By Barb Nahwegahbow
“Nobody has the authority or the right to give anybody’s baby away,” said Deputy Grand Chief Glen Hare of the Anishinabek Nation. Hare’s words received raucous cheers from the 400 people gathered at a rally in support of the Sixties Scoop class action lawsuit.
Survivors of the Sixties Scoop and their supporters gathered outside Osgoode Hall courts in Toronto on Aug. 23. Many travelled by bus from Ottawa, Peterborough, Sault Ste. Marie, Wikwemikong First Nation and other communities to attend the rally and a court hearing on the class action.
The lawsuit has gained momentum and support amongst communities and First Nations leadership.
Between 1965 and 1984, 16,000 First Nations children in Ontario were taken from their families by child welfare agencies and placed in non-Native homes. This has become known as the Sixties Scoop.
The class action against the federal government claims that these children suffered a profound loss of cultural identity due to Canada’s failure to protect them. The lawsuit began in 2009 and has been fought by the federal government through appeals of lower court rulings that favored the survivors.
Speaking at the rally, MP Charlie Angus (Timmins-James Bay), the NDP Critic for Indigenous and Northern Affairs, called on the government to “stop fighting the survivors…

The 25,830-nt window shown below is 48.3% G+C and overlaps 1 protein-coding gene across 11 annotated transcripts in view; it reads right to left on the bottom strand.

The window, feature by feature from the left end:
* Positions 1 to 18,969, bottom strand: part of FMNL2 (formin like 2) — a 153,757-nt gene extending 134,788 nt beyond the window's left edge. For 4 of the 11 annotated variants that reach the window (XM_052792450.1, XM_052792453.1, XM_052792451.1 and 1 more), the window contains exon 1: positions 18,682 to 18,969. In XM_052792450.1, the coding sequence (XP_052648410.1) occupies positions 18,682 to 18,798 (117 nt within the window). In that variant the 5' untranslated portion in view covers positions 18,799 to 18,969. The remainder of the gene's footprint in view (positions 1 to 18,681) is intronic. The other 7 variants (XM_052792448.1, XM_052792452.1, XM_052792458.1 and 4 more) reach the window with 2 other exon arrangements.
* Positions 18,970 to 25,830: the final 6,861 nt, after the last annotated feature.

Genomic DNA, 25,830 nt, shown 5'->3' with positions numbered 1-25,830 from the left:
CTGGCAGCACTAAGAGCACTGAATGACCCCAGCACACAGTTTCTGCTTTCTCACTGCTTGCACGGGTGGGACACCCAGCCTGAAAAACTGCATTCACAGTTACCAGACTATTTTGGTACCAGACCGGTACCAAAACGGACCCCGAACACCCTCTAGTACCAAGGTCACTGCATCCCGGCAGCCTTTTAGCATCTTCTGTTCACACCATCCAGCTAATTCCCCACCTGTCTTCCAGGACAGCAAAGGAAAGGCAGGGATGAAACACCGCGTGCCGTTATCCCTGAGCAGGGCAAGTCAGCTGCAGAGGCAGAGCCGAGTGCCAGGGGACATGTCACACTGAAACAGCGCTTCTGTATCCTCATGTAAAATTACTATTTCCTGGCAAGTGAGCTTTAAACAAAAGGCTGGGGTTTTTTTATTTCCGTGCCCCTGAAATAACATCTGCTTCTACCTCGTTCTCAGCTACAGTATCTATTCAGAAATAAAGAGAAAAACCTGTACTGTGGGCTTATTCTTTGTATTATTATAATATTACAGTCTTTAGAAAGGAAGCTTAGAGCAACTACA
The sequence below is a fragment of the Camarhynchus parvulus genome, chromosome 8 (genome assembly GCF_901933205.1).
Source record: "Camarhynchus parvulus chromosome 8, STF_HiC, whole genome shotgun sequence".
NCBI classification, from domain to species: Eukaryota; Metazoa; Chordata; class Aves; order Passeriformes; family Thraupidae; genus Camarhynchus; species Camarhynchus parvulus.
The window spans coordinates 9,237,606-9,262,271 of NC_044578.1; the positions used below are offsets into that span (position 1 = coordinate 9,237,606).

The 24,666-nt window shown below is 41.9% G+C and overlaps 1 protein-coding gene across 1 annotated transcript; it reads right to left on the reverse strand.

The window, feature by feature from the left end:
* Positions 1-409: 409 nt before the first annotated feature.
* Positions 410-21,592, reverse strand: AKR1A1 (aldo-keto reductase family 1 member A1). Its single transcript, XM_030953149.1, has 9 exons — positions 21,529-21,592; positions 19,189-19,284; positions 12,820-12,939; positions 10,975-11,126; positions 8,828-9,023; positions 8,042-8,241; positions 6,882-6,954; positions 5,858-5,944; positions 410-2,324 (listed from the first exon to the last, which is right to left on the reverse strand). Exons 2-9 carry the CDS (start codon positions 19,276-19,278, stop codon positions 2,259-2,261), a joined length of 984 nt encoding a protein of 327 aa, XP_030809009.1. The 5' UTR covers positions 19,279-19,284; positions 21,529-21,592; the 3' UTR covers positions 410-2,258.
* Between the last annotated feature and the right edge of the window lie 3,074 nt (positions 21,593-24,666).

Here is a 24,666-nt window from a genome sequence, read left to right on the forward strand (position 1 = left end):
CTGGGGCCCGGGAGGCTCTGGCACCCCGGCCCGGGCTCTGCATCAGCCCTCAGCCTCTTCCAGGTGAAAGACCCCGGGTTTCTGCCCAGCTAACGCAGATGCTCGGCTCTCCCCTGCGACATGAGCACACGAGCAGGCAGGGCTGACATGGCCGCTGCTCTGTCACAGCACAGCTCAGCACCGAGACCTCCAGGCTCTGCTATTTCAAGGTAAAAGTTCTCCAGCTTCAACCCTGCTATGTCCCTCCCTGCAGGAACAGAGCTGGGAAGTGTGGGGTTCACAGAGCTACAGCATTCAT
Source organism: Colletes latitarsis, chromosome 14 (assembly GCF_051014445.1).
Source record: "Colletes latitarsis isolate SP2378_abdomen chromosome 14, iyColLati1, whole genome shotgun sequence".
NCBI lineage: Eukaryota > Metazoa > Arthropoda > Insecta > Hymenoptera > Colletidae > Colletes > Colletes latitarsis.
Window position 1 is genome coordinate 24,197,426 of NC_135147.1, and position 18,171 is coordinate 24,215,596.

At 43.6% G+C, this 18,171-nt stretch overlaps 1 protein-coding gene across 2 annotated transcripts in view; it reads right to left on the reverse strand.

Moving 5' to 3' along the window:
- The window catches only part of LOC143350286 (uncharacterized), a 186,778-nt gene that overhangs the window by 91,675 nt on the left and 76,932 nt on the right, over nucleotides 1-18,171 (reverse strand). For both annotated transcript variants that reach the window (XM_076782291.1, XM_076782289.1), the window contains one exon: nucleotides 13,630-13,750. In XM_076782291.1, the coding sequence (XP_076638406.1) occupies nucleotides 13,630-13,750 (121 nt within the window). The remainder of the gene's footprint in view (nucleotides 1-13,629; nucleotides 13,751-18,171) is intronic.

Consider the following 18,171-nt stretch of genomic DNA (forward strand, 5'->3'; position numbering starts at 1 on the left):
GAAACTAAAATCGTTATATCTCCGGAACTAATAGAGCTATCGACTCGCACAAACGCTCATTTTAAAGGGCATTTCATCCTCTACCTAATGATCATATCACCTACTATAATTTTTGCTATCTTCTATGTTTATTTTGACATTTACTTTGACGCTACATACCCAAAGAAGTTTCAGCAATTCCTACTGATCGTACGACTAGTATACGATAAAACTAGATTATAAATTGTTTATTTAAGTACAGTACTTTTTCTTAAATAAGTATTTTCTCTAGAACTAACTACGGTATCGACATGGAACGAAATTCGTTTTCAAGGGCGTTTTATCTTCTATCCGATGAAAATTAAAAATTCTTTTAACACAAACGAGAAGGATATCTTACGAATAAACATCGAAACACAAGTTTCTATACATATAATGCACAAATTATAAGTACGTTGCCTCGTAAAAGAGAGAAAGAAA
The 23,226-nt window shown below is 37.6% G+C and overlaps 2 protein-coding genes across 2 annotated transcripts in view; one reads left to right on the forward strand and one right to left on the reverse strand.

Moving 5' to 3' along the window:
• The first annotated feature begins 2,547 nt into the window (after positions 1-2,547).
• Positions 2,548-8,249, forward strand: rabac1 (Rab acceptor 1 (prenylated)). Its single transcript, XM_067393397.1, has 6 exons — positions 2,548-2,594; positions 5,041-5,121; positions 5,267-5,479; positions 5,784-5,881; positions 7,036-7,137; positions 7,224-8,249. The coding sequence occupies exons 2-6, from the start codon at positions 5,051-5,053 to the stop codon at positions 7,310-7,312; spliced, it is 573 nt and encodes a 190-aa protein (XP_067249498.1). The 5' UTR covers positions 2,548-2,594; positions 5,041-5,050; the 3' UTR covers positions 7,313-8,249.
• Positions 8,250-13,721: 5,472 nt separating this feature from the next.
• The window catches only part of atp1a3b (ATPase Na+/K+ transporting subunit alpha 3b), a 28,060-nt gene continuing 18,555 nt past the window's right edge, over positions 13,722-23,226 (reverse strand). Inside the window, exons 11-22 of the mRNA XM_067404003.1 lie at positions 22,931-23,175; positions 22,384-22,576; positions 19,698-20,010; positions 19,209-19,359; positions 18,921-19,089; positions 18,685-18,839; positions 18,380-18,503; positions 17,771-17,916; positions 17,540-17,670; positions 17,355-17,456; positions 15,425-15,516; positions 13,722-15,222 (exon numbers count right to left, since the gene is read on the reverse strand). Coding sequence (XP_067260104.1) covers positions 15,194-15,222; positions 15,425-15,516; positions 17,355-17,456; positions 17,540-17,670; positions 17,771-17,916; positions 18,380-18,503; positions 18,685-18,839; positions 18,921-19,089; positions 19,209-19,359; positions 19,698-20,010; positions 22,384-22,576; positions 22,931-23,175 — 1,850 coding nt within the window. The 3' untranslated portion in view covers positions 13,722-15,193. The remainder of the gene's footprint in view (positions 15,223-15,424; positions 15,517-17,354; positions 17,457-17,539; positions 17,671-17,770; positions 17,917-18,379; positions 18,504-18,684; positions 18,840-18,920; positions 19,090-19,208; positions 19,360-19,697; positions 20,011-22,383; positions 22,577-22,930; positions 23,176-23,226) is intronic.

“This hearing today is about the government taking responsibility for its attempt to destroy a people…get out of that courthouse, come down and sit with the people and make the justice that’s been denied for too long.”
Marcia Brown Martel, the representative plaintiff in the lawsuit, said “We need to bring our children home; the ones who were lost, the ones who were stolen, the ones that were taken. They need to come home.”
Martel was taken from her family as a little girl and adopted by a non-Native family. She is now the Chief of Beaverhouse First Nation near Kirkland Lake, Ont.
Martel served notice on the government. “We will not allow the continued harm of our children, their identity, their traditional ways, their way of thinking, their culture and their language,” she said.
First Nations have heard honorable words from the government, she said, “and now is the time for honorable action to follow.”
Martel’s words were echoed by Deputy Grand Chief Hare, who represents 40 communities.
“We are making constitutions for our communities,” Hare said, “and number one will be, no more kids will be driven away from our communities, from their moms. No more. That’ll be our number one constitutional law.”
“You are still family,” said Chief Stacey LaForme of Mississaugas of New Credit First Nation. “To the people who were scooped, who lost so much, and to their children and all those trying to reclaim who you are, and to those who will not come back and to those who don’t even know where they fit or why they don’t fit, or felt as if they belong somewhere else, I say welcome.”
The Sixties Scoop was like the residential school grab, said Ontario Regional Chief Isadore Day.